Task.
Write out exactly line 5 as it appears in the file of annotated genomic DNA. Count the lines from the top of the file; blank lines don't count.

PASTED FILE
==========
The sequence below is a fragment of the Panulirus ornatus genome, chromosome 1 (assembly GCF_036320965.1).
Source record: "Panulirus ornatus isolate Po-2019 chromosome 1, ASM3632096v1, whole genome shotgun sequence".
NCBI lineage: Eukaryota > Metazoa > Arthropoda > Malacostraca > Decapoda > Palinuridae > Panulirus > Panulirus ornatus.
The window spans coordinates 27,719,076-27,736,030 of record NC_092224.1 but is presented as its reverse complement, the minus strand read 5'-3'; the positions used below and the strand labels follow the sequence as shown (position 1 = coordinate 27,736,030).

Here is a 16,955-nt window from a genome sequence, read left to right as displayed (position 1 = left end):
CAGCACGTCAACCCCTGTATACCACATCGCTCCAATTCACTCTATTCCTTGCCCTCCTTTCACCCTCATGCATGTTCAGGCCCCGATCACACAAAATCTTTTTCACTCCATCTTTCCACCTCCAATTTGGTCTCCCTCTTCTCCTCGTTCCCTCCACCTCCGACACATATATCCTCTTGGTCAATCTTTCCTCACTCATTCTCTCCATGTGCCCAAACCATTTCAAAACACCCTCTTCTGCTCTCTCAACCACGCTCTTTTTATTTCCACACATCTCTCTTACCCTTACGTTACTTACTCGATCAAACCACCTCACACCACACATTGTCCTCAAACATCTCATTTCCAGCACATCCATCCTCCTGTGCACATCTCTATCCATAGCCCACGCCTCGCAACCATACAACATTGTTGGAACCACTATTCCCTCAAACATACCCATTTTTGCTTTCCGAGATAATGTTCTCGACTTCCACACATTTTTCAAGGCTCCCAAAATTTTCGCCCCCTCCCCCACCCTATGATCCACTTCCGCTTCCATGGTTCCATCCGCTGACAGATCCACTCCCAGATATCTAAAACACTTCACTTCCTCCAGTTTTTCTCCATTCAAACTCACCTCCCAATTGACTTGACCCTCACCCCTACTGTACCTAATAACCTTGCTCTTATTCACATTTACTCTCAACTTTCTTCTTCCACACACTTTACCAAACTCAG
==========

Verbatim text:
Here is a 16,955-nt window from a genome sequence, read left to right as displayed (position 1 = left end):